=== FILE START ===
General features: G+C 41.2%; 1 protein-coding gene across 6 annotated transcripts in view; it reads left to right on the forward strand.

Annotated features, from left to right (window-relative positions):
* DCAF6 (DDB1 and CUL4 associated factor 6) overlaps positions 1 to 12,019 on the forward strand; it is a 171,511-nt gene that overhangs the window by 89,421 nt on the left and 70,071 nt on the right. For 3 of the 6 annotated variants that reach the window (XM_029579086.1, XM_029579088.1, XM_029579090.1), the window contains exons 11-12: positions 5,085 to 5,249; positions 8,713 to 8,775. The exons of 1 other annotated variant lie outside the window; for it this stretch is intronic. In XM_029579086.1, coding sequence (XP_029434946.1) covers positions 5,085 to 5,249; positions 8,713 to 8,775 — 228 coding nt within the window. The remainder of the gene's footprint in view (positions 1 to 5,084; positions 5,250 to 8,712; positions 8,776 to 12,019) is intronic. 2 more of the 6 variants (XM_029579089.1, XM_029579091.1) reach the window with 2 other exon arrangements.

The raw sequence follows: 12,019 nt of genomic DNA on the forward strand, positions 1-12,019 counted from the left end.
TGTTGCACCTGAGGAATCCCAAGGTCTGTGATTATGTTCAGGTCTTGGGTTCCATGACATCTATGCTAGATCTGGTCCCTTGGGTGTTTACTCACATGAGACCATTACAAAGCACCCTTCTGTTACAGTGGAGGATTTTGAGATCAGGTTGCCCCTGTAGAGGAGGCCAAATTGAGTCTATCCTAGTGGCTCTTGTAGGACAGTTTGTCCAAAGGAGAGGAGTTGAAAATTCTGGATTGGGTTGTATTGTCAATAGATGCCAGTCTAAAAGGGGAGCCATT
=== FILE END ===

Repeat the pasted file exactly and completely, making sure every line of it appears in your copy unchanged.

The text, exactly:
General features: G+C 41.2%; 1 protein-coding gene across 6 annotated transcripts in view; it reads left to right on the forward strand.

Annotated features, from left to right (window-relative positions):
* DCAF6 (DDB1 and CUL4 associated factor 6) overlaps positions 1 to 12,019 on the forward strand; it is a 171,511-nt gene that overhangs the window by 89,421 nt on the left and 70,071 nt on the right. For 3 of the 6 annotated variants that reach the window (XM_029579086.1, XM_029579088.1, XM_029579090.1), the window contains exons 11-12: positions 5,085 to 5,249; positions 8,713 to 8,775. The exons of 1 other annotated variant lie outside the window; for it this stretch is intronic. In XM_029579086.1, coding sequence (XP_029434946.1) covers positions 5,085 to 5,249; positions 8,713 to 8,775 — 228 coding nt within the window. The remainder of the gene's footprint in view (positions 1 to 5,084; positions 5,250 to 8,712; positions 8,776 to 12,019) is intronic. 2 more of the 6 variants (XM_029579089.1, XM_029579091.1) reach the window with 2 other exon arrangements.

The raw sequence follows: 12,019 nt of genomic DNA on the forward strand, positions 1-12,019 counted from the left end.
TGTTGCACCTGAGGAATCCCAAGGTCTGTGATTATGTTCAGGTCTTGGGTTCCATGACATCTATGCTAGATCTGGTCCCTTGGGTGTTTACTCACATGAGACCATTACAAAGCACCCTTCTGTTACAGTGGAGGATTTTGAGATCAGGTTGCCCCTGTAGAGGAGGCCAAATTGAGTCTATCCTAGTGGCTCTTGTAGGACAGTTTGTCCAAAGGAGAGGAGTTGAAAATTCTGGATTGGGTTGTATTGTCAATAGATGCCAGTCTAAAAGGGGAGCCATT